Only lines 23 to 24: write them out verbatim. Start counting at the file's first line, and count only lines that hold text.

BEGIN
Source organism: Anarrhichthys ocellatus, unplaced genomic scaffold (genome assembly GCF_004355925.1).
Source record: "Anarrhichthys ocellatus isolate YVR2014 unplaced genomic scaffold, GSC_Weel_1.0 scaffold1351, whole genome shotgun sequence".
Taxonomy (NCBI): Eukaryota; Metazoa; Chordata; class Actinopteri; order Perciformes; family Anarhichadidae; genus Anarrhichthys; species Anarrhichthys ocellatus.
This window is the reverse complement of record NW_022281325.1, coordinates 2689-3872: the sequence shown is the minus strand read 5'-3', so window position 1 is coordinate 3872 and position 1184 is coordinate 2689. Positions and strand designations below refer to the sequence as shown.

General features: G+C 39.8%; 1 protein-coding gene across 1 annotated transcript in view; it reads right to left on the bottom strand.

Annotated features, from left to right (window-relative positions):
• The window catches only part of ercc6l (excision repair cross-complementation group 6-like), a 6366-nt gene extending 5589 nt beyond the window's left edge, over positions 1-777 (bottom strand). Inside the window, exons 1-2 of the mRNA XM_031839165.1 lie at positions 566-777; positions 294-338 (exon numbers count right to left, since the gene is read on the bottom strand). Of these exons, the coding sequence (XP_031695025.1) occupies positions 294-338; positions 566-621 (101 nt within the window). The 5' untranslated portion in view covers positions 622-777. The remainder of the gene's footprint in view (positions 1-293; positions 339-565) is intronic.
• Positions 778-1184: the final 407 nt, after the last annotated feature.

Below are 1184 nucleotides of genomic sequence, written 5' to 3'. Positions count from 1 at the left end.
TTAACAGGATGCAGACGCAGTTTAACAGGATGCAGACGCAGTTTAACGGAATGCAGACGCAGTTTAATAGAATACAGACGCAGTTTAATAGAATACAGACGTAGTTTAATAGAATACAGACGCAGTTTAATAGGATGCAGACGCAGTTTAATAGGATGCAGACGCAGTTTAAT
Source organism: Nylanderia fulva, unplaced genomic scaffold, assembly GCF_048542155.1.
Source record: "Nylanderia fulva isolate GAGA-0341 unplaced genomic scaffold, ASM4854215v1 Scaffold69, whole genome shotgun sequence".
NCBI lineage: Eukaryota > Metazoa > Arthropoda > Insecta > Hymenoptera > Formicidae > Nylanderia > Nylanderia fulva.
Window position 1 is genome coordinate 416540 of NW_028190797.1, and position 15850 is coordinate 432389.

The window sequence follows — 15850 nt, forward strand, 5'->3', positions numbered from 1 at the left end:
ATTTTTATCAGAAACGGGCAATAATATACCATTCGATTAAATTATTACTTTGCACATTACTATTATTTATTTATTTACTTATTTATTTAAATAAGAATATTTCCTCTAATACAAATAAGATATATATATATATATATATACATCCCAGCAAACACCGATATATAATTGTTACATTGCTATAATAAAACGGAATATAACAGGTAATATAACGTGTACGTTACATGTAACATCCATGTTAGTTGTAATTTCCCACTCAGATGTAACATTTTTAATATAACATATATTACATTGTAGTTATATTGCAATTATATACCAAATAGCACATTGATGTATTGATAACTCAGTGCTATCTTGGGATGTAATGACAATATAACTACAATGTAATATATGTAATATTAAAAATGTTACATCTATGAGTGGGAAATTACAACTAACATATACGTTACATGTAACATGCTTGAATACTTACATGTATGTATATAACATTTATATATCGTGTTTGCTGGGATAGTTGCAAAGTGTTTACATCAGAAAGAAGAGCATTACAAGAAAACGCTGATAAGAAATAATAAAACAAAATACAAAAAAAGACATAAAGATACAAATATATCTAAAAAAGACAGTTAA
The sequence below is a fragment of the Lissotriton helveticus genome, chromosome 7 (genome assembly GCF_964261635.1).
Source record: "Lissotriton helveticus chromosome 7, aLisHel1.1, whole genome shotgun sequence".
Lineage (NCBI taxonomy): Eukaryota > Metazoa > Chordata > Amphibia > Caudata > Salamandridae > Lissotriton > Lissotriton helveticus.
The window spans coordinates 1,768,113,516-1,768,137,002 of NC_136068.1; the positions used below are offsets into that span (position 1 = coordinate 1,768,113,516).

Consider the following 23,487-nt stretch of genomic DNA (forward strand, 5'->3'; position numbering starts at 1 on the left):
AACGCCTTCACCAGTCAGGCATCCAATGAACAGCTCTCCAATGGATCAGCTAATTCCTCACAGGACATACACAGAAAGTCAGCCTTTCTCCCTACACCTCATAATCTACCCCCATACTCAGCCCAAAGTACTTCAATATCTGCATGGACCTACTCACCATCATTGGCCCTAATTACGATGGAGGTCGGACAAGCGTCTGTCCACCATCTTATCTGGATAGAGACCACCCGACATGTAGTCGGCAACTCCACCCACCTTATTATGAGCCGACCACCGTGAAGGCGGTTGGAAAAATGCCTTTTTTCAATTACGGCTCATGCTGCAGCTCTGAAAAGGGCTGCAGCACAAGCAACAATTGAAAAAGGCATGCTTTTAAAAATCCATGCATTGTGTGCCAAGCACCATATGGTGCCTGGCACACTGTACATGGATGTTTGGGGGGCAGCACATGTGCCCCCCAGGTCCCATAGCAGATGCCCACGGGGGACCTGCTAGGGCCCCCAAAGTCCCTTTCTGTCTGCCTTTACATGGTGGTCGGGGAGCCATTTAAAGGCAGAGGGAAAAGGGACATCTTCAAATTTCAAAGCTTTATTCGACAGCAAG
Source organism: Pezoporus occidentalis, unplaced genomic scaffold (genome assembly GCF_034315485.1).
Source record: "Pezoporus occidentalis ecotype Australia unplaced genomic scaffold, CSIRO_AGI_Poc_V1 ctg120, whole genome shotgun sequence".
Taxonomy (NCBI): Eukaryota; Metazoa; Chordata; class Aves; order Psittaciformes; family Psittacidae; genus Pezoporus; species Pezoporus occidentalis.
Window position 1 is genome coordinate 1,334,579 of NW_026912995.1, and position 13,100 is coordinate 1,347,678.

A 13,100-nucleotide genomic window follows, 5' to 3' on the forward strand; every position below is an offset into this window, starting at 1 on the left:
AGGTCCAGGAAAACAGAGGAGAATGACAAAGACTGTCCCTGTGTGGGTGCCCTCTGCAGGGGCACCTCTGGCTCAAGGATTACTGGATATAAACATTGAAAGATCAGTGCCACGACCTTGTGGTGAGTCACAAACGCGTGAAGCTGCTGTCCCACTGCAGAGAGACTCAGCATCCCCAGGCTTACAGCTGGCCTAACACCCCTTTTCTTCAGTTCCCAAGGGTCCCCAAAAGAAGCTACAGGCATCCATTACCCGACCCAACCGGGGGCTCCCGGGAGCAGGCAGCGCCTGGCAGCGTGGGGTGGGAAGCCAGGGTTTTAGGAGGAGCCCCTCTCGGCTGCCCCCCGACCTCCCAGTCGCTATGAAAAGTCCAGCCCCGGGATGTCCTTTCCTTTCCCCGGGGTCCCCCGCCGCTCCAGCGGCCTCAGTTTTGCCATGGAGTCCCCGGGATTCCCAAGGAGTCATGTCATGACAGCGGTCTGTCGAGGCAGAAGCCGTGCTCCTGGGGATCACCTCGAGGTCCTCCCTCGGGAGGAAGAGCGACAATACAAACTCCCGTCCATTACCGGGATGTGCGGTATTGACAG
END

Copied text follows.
Source organism: Pezoporus occidentalis, unplaced genomic scaffold (genome assembly GCF_034315485.1).
Source record: "Pezoporus occidentalis ecotype Australia unplaced genomic scaffold, CSIRO_AGI_Poc_V1 ctg120, whole genome shotgun sequence".